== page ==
It sounds like the start of a terrible joke, but the truth is that asking what we have in common has never been so important.

Whether it’s facing hardships or celebrating joyous holidays at the same time of year – there is always more that unites us than divides us.

This bank holiday, the Jewish holiday of Passover coincided with Easter and next month, Muslims across the UK will mark Ramadan.

These festivals may be different, but they are important times to celebrate our respective faiths and bring families together over a meal as we commemorate the roots of our beliefs.

Whatever your faith, these aren’t times to shut ourselves off from one another, but instead, engage in dialogue and understanding.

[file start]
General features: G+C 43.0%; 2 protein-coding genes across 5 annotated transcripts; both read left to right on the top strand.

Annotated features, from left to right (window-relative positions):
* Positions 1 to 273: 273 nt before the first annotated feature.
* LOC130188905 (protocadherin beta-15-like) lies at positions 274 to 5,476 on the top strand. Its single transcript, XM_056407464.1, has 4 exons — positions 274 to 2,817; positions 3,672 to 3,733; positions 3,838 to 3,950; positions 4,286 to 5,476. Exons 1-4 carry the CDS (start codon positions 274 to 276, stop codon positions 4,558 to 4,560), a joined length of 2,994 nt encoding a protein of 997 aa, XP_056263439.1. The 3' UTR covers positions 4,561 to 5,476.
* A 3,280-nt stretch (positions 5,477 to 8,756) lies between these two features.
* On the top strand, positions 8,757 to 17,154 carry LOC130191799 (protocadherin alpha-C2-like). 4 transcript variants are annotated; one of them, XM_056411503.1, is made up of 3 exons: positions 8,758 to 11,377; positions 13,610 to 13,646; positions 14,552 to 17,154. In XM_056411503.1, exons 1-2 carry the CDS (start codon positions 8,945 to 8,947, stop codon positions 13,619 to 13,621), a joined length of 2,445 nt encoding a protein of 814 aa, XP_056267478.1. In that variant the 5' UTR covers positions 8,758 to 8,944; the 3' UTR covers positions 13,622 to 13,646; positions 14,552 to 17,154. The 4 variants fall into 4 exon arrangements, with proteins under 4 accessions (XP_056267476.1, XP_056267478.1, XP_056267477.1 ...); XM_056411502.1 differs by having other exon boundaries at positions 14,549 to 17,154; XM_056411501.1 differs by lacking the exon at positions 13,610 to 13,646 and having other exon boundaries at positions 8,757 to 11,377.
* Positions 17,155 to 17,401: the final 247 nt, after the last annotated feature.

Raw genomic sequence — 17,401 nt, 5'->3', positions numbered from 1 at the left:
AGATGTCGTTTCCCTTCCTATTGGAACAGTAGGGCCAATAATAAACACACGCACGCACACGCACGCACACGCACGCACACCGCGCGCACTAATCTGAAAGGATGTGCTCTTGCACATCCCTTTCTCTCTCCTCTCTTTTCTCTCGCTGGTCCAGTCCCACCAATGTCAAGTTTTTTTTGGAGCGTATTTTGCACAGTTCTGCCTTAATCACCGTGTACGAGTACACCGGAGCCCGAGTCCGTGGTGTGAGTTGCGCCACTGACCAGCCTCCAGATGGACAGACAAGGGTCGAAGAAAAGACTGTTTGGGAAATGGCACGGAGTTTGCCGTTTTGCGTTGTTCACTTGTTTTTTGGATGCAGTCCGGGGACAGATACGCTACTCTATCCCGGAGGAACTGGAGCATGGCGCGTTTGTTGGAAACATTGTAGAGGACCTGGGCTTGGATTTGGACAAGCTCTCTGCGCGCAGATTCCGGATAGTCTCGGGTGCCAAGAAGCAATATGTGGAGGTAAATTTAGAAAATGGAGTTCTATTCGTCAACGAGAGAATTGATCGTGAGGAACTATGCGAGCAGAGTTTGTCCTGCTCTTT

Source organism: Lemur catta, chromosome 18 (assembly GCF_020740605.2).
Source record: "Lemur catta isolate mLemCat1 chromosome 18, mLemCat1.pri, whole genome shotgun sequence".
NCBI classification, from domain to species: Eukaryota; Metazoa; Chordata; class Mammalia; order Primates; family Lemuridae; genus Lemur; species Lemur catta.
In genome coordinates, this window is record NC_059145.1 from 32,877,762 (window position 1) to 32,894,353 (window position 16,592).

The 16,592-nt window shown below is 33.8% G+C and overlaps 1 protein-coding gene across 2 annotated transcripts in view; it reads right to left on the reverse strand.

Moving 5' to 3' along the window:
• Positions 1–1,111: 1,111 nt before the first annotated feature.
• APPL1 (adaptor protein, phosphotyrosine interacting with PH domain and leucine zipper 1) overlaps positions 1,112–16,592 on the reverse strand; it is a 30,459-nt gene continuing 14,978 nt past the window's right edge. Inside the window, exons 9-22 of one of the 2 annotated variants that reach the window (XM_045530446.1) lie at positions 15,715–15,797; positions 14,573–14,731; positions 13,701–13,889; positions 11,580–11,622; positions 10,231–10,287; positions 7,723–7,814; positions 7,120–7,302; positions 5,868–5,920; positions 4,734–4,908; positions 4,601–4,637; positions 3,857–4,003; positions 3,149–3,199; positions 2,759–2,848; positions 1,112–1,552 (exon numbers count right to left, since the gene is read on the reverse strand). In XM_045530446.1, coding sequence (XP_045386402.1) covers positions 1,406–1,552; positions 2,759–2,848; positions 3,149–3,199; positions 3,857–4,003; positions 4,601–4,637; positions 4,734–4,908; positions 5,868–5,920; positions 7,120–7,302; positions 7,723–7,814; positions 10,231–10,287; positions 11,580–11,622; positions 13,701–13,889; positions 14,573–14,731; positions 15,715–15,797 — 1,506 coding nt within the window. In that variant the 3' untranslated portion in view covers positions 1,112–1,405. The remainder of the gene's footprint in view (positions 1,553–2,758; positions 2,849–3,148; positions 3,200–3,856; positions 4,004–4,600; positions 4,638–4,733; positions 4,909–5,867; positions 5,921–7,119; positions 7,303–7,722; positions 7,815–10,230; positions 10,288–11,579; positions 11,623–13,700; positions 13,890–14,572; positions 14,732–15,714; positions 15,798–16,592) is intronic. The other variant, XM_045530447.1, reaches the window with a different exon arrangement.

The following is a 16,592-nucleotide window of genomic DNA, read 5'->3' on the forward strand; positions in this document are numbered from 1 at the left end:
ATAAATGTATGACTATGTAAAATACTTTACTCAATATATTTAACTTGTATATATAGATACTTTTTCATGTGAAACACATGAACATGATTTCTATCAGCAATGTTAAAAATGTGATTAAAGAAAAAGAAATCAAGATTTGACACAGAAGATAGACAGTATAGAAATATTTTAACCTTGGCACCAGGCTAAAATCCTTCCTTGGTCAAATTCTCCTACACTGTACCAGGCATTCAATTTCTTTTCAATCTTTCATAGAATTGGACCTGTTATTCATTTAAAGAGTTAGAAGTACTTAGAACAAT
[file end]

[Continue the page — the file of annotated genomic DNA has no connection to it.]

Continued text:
Nothing is harder on a community than handling Islamophobia, anti-Semitism or racism.

While it is very sad to see these issues persist in 21st Century Britain, for the vast majority of people – of all faiths and none – racism of any kind is never tolerated. 

I’m proud of the work that our communities already do to tackle these issues, allay fears, and understand one another.

We must ensure this work continues and is supported from all corners of society. 

A personal attack on the way someone chooses to live their lives is an attack on our freedoms and an attack on us all.

So what do a Muslim, a Jew and a Christian have in common? It turns out quite a lot.

Mustafa Field MBE is Director of Faiths Forum for London